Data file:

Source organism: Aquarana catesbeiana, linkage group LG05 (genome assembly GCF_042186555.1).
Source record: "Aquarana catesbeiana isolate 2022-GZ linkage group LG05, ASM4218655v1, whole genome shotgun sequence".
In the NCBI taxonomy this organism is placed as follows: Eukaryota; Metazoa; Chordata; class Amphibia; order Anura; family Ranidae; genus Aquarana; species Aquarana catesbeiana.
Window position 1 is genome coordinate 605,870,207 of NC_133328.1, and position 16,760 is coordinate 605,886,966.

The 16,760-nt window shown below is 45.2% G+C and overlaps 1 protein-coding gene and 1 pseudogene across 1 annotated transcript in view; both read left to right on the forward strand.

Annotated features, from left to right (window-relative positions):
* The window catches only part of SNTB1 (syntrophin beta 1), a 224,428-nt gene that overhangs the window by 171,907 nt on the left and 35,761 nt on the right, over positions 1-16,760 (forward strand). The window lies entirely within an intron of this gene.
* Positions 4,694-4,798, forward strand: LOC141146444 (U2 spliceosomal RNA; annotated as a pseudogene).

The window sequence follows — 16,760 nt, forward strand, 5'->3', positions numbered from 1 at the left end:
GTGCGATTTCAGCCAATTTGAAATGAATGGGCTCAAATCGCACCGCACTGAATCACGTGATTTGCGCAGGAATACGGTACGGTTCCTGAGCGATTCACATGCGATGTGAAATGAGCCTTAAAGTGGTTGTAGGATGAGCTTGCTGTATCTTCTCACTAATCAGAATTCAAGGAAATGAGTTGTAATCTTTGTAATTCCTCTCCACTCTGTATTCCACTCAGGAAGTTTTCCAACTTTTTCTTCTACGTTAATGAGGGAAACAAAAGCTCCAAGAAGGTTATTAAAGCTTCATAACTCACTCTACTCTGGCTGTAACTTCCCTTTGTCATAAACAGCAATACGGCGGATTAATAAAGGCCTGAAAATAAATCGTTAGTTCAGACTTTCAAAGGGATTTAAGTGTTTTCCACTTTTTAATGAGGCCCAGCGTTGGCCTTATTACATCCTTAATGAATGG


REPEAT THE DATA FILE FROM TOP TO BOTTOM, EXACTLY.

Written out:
Source organism: Aquarana catesbeiana, linkage group LG05 (genome assembly GCF_042186555.1).
Source record: "Aquarana catesbeiana isolate 2022-GZ linkage group LG05, ASM4218655v1, whole genome shotgun sequence".
In the NCBI taxonomy this organism is placed as follows: Eukaryota; Metazoa; Chordata; class Amphibia; order Anura; family Ranidae; genus Aquarana; species Aquarana catesbeiana.
Window position 1 is genome coordinate 605,870,207 of NC_133328.1, and position 16,760 is coordinate 605,886,966.

The 16,760-nt window shown below is 45.2% G+C and overlaps 1 protein-coding gene and 1 pseudogene across 1 annotated transcript in view; both read left to right on the forward strand.

Annotated features, from left to right (window-relative positions):
* The window catches only part of SNTB1 (syntrophin beta 1), a 224,428-nt gene that overhangs the window by 171,907 nt on the left and 35,761 nt on the right, over positions 1-16,760 (forward strand). The window lies entirely within an intron of this gene.
* Positions 4,694-4,798, forward strand: LOC141146444 (U2 spliceosomal RNA; annotated as a pseudogene).

The window sequence follows — 16,760 nt, forward strand, 5'->3', positions numbered from 1 at the left end:
GTGCGATTTCAGCCAATTTGAAATGAATGGGCTCAAATCGCACCGCACTGAATCACGTGATTTGCGCAGGAATACGGTACGGTTCCTGAGCGATTCACATGCGATGTGAAATGAGCCTTAAAGTGGTTGTAGGATGAGCTTGCTGTATCTTCTCACTAATCAGAATTCAAGGAAATGAGTTGTAATCTTTGTAATTCCTCTCCACTCTGTATTCCACTCAGGAAGTTTTCCAACTTTTTCTTCTACGTTAATGAGGGAAACAAAAGCTCCAAGAAGGTTATTAAAGCTTCATAACTCACTCTACTCTGGCTGTAACTTCCCTTTGTCATAAACAGCAATACGGCGGATTAATAAAGGCCTGAAAATAAATCGTTAGTTCAGACTTTCAAAGGGATTTAAGTGTTTTCCACTTTTTAATGAGGCCCAGCGTTGGCCTTATTACATCCTTAATGAATGG